If you saw this girl, you’d never believe she could force anyone to do anything. She was scrawny, had zero strength, and could barely speak above a whisper.
But that night she forced me into having sex with her not with physical intimidation but mental. Whether aware of it or not (I choose to believe not) she used my weaknesses against me for her own pleasure.
After it happened I walked out of her apartment and we kept dating for the next few weeks.
“Why did you stay with her? She raped you!”
I felt like I deserved her. I wasn’t a “good person” because of my addiction to porn and what my father had done to me. (I didn’t realize this at the time; this is all looking at it in retrospect.) Maybe she was the best I was going to get. Maybe no one else would ever want to be with me. I might as well stay.
We never had sex again, if only because she broke up with me not too long after. Perfect! I wouldn’t have to be around her. It’d be easier than ever for my mind to just shovel this away right next to what my father did to me.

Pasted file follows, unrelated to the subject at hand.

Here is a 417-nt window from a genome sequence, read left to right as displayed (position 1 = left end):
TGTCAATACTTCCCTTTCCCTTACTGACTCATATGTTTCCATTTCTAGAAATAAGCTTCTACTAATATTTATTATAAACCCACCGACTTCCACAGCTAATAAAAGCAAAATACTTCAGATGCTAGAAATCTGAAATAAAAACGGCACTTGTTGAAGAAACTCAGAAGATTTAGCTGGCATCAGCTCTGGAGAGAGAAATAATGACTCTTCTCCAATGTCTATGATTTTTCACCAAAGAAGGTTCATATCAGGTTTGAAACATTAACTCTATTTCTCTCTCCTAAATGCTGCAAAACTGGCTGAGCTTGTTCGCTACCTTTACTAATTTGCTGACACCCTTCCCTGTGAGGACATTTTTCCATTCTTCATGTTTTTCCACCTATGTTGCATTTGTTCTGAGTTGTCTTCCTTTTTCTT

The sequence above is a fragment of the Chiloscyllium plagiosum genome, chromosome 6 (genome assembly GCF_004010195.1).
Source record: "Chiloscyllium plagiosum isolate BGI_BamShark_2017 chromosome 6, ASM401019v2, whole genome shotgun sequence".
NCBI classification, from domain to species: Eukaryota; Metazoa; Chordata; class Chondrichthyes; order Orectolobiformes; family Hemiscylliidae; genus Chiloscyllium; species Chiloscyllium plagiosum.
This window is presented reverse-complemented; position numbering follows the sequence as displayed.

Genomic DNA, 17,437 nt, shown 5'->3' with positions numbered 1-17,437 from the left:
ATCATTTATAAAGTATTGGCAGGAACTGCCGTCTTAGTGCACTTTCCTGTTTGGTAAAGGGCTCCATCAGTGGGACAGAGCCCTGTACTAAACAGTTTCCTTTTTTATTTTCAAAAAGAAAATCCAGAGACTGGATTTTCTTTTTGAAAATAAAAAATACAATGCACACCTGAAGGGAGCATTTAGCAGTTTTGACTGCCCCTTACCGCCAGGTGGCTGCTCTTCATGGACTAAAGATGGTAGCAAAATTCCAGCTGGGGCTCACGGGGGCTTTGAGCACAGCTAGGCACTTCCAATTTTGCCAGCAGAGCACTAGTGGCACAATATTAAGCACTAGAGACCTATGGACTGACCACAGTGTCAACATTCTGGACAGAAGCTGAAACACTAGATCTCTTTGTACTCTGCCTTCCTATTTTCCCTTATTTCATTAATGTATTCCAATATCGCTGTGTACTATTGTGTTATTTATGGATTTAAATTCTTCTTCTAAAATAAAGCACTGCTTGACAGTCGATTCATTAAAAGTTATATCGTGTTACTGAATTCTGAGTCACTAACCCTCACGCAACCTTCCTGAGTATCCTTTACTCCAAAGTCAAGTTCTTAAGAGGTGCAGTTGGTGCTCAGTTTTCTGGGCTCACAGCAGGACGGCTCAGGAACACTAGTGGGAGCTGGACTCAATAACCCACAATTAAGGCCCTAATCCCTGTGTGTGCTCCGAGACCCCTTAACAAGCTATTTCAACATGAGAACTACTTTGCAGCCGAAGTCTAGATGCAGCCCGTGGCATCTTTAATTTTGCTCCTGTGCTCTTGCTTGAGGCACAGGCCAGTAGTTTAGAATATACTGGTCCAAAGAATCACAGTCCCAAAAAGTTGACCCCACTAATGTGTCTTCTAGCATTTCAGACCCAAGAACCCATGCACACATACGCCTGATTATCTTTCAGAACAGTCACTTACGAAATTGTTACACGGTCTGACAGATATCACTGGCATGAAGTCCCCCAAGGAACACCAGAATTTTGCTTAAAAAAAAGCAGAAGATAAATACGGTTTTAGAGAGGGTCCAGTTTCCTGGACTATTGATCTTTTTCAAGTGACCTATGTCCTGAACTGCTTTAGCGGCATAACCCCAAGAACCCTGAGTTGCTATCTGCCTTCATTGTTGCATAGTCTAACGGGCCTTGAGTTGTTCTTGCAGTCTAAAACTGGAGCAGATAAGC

What I didn’t realize at the time was that those dark memories had taken root in my head and they were beginning to blossom.
The Second Aftermath
For months after I had recurring nightmares about someone trying to break into my apartment so they could rape me. This was probably fueled by the fact that, as much I tried to act like we were still friends, I was scared to be near my ex.
Anytime she was around I shook with fear. I actively avoided anywhere I thought she might show up. I would peek around corners to make sure I wouldn’t accidentally run into her. Even bringing her name up in conversation made me feel sick.
Unlike with what had happened with my dad, as much I tried to act like my girlfriend raping me wasn’t a big deal, I eventually started telling some very close friends what happened.
Talking to people about your own rape is… difficult. On the one hand your friends want to be there for you. On the other… who really wants to have a discussion about rape? No one wakes up one day and goes, “boy howdy, can’t wait to hear Shamus’ sad story about rape!”
So when trying to tell people about it, you usually have to find the right moment. There’s never really a right moment but you do your best. When I told people, I wouldn’t break down and cry. I’d describe it much like how someone describes their day at work. Normal, to the point, and leaving out any upsetting details. It made telling the story easier.